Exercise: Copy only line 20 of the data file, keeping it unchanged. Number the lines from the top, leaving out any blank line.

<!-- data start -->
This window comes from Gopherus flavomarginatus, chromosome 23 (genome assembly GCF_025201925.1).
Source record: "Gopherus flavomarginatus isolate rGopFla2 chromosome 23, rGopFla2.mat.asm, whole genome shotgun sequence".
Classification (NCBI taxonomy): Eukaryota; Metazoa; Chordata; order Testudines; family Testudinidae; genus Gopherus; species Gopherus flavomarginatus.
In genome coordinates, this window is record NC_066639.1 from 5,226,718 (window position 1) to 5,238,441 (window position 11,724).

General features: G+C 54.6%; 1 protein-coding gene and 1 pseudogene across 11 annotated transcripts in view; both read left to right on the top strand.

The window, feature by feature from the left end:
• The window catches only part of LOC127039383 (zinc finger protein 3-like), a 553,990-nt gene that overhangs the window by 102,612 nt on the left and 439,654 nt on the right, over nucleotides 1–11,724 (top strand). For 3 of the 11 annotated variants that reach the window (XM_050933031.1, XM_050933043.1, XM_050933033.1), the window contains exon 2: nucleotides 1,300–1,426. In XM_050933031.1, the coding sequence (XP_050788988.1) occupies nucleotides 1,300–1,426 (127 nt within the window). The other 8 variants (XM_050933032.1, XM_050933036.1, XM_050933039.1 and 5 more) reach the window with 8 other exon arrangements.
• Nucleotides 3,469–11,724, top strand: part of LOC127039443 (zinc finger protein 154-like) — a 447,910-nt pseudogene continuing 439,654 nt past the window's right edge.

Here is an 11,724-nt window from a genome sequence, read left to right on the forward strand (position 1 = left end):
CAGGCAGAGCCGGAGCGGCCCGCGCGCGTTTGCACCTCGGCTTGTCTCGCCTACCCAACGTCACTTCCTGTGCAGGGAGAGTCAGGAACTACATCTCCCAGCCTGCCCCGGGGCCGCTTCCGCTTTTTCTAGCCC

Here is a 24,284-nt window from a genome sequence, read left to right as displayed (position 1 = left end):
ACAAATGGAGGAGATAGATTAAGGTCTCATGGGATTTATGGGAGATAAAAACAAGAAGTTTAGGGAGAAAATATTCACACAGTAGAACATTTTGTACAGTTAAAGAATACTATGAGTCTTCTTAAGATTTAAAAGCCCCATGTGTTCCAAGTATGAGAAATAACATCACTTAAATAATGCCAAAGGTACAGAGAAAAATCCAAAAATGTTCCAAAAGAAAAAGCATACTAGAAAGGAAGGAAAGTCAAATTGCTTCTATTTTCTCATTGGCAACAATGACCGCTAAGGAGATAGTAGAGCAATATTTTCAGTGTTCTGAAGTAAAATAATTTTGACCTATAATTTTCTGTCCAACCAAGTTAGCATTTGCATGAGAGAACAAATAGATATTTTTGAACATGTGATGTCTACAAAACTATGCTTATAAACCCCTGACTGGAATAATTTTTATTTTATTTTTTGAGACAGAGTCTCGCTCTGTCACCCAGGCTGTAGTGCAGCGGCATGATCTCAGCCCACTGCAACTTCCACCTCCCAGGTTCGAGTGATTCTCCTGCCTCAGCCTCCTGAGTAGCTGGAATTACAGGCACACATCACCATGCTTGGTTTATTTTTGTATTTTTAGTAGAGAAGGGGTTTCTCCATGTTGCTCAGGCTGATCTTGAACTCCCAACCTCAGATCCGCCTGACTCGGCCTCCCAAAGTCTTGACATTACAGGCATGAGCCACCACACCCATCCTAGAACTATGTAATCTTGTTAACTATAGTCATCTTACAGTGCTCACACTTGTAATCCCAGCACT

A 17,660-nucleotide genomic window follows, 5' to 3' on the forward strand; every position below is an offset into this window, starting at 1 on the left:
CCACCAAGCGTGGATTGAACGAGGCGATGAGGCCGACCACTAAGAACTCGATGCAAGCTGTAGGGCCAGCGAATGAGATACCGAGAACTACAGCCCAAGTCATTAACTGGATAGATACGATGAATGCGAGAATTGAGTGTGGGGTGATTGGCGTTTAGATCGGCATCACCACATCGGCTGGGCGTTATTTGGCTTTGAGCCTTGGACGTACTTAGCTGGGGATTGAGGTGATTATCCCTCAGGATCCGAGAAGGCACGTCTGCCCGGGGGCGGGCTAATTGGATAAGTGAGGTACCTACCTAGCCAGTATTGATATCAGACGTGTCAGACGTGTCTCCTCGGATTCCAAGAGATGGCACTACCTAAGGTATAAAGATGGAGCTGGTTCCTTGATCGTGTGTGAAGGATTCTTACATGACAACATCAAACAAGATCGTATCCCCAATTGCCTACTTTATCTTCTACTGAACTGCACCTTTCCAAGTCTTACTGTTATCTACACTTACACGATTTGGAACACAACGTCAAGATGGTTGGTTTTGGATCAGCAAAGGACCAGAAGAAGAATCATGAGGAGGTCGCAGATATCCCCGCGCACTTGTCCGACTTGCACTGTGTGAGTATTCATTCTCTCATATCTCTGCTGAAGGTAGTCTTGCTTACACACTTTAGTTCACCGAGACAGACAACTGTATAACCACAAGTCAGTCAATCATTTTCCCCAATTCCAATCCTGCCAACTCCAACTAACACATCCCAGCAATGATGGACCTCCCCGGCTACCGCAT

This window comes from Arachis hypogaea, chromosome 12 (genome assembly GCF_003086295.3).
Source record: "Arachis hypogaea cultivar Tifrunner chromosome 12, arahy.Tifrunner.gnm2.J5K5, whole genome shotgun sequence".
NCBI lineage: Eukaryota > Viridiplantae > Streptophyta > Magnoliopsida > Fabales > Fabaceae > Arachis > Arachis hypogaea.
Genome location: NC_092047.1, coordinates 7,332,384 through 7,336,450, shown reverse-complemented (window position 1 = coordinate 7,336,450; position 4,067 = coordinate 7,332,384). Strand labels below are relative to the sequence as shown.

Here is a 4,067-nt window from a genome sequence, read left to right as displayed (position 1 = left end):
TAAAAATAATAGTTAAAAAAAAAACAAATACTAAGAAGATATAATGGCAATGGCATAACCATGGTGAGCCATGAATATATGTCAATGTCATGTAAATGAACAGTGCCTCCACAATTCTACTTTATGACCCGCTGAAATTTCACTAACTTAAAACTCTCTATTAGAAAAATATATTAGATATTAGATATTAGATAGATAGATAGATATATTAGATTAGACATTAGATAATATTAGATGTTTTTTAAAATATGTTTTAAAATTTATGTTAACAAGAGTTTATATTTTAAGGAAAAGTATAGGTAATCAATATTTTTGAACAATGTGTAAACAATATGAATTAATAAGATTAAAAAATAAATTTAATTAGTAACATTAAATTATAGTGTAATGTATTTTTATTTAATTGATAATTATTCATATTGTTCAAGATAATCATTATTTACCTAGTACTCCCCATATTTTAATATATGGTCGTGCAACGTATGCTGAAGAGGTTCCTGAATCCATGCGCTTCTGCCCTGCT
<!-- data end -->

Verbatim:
TAAAAATAATAGTTAAAAAAAAAACAAATACTAAGAAGATATAATGGCAATGGCATAACCATGGTGAGCCATGAATATATGTCAATGTCATGTAAATGAACAGTGCCTCCACAATTCTACTTTATGACCCGCTGAAATTTCACTAACTTAAAACTCTCTATTAGAAAAATATATTAGATATTAGATATTAGATAGATAGATAGATATATTAGATTAGACATTAGATAATATTAGATGTTTTTTAAAATATGTTTTAAAATTTATGTTAACAAGAGTTTATATTTTAAGGAAAAGTATAGGTAATCAATATTTTTGAACAATGTGTAAACAATATGAATTAATAAGATTAAAAAATAAATTTAATTAGTAACATTAAATTATAGTGTAATGTATTTTTATTTAATTGATAATTATTCATATTGTTCAAGATAATCATTATTTACCTAGTACTCCCCATATTTTAATATATGGTCGTGCAACGTATGCTGAAGAGGTTCCTGAATCCATGCGCTTCTGCCCTGCT